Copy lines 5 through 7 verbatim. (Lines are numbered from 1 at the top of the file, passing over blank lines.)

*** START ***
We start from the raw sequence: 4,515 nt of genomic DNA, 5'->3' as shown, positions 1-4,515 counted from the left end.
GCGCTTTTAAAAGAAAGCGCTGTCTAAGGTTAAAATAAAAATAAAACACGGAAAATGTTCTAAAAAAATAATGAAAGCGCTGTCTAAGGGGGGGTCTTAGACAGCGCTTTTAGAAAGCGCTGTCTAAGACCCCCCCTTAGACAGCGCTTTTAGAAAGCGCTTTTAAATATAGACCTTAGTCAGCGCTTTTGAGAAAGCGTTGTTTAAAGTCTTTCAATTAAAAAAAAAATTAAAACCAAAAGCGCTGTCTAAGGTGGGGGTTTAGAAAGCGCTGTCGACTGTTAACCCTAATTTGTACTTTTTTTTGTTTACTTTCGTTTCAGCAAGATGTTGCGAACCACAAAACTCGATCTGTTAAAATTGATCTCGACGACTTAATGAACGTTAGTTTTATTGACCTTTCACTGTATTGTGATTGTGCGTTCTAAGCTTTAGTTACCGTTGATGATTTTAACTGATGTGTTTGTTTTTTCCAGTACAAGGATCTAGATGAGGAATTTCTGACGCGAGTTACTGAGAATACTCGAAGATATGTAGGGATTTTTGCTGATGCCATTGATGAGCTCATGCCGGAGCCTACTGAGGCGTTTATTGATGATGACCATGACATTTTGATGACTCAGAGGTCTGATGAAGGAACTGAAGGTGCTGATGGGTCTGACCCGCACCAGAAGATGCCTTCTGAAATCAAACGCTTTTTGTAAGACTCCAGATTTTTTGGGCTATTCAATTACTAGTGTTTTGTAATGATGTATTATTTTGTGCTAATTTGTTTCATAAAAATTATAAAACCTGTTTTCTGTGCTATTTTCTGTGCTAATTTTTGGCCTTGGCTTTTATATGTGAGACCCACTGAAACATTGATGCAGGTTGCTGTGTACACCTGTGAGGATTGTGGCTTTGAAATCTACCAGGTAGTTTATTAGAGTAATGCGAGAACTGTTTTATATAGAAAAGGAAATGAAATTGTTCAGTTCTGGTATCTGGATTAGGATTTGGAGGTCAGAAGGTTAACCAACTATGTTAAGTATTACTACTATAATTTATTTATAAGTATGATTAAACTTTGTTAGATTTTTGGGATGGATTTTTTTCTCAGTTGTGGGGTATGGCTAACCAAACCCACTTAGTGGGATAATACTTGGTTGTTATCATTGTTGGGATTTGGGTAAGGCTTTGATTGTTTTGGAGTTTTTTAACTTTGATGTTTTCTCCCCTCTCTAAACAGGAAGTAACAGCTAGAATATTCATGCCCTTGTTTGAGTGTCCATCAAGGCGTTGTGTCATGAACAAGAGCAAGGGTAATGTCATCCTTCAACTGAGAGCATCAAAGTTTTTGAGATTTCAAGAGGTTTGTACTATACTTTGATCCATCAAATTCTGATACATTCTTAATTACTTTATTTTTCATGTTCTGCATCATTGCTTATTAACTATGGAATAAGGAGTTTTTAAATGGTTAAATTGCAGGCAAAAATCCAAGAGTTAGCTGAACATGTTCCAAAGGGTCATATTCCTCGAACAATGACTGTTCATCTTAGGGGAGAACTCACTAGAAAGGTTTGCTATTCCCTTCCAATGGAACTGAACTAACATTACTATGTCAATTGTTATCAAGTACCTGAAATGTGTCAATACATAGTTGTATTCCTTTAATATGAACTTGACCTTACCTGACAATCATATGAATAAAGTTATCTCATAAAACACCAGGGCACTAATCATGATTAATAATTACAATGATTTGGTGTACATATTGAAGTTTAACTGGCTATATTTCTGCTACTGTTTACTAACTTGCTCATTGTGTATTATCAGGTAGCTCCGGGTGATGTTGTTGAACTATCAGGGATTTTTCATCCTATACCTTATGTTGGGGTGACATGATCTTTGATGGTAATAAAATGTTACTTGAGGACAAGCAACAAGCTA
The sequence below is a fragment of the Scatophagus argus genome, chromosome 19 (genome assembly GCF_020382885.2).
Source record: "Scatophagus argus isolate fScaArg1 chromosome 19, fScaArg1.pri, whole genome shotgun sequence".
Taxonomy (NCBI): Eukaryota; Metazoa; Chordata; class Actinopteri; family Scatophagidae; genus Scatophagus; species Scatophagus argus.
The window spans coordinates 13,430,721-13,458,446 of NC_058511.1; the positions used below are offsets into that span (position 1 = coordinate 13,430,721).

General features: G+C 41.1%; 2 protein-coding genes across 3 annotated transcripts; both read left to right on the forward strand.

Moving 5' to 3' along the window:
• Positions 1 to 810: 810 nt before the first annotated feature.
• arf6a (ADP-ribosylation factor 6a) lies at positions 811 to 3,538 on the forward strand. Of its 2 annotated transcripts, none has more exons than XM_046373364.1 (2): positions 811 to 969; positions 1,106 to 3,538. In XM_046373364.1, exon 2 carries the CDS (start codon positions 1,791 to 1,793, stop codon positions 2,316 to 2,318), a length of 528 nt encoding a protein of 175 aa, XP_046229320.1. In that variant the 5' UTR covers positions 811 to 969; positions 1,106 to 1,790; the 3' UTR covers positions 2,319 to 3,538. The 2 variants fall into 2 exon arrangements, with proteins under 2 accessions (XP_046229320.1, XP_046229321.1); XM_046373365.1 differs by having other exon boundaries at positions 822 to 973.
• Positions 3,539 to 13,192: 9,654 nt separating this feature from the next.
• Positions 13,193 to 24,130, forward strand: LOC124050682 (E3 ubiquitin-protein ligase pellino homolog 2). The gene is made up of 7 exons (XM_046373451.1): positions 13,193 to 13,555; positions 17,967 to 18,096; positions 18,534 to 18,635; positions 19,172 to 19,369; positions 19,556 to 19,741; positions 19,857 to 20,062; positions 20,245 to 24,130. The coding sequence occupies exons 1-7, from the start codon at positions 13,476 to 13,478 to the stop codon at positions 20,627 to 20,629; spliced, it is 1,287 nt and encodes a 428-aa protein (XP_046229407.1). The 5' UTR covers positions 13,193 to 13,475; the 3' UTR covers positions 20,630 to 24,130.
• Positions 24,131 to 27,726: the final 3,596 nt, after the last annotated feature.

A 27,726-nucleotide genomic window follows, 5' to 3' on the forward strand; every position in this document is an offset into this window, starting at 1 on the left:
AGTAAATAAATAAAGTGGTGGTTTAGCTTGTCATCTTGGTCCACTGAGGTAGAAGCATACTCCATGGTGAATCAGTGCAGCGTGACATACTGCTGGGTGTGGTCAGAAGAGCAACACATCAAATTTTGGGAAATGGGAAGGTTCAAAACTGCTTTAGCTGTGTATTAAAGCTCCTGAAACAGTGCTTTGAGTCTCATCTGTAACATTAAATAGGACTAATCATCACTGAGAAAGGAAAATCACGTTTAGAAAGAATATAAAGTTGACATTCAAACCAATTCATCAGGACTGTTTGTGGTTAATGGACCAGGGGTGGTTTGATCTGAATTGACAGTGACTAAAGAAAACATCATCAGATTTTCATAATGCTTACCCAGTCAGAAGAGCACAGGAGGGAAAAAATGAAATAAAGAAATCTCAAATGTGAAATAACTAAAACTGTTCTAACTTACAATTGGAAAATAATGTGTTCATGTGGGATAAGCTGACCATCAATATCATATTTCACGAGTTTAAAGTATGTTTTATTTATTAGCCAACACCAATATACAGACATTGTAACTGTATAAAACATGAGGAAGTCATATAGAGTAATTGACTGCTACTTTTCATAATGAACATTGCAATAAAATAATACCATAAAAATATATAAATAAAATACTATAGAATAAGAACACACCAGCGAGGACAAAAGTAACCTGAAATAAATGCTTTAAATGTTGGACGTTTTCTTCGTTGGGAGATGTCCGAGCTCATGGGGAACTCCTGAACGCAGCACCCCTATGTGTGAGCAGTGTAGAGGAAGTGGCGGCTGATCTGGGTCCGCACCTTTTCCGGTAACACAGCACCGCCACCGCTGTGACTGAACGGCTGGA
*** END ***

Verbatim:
Taxonomy (NCBI): Eukaryota; Metazoa; Chordata; class Actinopteri; family Scatophagidae; genus Scatophagus; species Scatophagus argus.
The window spans coordinates 13,430,721-13,458,446 of NC_058511.1; the positions used below are offsets into that span (position 1 = coordinate 13,430,721).

General features: G+C 41.1%; 2 protein-coding genes across 3 annotated transcripts; both read left to right on the forward strand.